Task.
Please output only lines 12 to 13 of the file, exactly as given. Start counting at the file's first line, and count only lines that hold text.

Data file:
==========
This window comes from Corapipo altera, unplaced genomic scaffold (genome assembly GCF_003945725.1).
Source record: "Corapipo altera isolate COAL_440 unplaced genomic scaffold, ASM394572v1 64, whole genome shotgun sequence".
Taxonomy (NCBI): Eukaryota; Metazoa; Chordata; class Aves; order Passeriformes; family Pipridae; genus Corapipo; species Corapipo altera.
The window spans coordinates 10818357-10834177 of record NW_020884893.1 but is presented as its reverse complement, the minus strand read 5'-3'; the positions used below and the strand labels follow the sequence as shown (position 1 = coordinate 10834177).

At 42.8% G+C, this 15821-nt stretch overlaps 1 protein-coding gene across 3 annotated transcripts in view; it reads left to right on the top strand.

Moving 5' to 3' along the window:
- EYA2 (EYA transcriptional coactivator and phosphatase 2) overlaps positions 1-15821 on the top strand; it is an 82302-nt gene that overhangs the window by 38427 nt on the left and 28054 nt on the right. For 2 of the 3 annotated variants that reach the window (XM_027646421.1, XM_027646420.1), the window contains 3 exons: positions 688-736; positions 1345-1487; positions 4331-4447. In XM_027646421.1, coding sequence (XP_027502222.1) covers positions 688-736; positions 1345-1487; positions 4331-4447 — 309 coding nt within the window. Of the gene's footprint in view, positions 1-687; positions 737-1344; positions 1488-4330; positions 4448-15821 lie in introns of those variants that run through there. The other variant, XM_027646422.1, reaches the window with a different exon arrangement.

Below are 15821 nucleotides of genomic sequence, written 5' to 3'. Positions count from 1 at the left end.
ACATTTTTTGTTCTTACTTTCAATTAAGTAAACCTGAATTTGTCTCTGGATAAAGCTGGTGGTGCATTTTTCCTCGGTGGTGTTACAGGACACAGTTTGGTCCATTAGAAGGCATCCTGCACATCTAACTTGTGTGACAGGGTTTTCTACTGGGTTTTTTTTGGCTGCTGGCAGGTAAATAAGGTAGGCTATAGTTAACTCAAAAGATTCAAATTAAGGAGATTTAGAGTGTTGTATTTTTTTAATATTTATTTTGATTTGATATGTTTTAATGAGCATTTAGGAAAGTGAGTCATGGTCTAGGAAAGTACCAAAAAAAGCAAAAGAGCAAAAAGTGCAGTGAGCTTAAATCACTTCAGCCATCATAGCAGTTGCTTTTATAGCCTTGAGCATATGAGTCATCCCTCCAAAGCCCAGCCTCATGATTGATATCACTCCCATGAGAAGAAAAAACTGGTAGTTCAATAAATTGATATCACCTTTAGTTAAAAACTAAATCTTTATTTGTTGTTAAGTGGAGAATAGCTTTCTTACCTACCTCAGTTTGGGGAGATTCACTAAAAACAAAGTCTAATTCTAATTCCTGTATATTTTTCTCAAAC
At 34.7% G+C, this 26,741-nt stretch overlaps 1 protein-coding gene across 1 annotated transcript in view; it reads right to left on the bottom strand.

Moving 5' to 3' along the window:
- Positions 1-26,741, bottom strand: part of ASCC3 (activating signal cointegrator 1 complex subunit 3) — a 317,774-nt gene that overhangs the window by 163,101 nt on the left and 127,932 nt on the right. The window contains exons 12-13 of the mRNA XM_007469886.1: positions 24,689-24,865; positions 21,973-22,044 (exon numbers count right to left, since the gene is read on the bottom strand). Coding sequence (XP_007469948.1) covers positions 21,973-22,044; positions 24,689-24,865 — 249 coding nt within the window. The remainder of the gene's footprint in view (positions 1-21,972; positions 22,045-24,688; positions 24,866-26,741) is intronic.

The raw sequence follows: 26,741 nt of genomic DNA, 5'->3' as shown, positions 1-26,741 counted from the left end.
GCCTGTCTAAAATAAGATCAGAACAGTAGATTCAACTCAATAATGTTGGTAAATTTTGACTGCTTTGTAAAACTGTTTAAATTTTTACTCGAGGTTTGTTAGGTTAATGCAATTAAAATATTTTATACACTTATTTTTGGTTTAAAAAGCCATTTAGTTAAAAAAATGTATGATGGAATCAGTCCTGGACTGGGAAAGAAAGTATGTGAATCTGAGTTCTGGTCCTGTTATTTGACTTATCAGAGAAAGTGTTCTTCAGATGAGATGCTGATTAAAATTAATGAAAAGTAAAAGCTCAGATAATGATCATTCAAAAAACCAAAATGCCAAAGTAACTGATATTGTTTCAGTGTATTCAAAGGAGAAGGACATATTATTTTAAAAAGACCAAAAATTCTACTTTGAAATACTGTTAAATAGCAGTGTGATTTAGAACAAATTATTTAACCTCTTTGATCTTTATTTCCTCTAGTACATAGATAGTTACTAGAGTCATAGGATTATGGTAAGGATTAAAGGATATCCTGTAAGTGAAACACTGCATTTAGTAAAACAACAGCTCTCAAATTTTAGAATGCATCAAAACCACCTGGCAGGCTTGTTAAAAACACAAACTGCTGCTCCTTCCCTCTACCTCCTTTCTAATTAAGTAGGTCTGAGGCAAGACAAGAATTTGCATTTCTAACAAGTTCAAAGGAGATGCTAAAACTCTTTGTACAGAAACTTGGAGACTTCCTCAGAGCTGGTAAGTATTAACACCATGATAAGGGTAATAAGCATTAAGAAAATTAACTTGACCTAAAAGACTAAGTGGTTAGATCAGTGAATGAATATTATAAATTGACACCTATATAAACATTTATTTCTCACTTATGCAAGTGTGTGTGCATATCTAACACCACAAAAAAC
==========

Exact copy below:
- Positions 1-26,741, bottom strand: part of ASCC3 (activating signal cointegrator 1 complex subunit 3) — a 317,774-nt gene that overhangs the window by 163,101 nt on the left and 127,932 nt on the right. The window contains exons 12-13 of the mRNA XM_007469886.1: positions 24,689-24,865; positions 21,973-22,044 (exon numbers count right to left, since the gene is read on the bottom strand). Coding sequence (XP_007469948.1) covers positions 21,973-22,044; positions 24,689-24,865 — 249 coding nt within the window. The remainder of the gene's footprint in view (positions 1-21,972; positions 22,045-24,688; positions 24,866-26,741) is intronic.

The raw sequence follows: 26,741 nt of genomic DNA, 5'->3' as shown, positions 1-26,741 counted from the left end.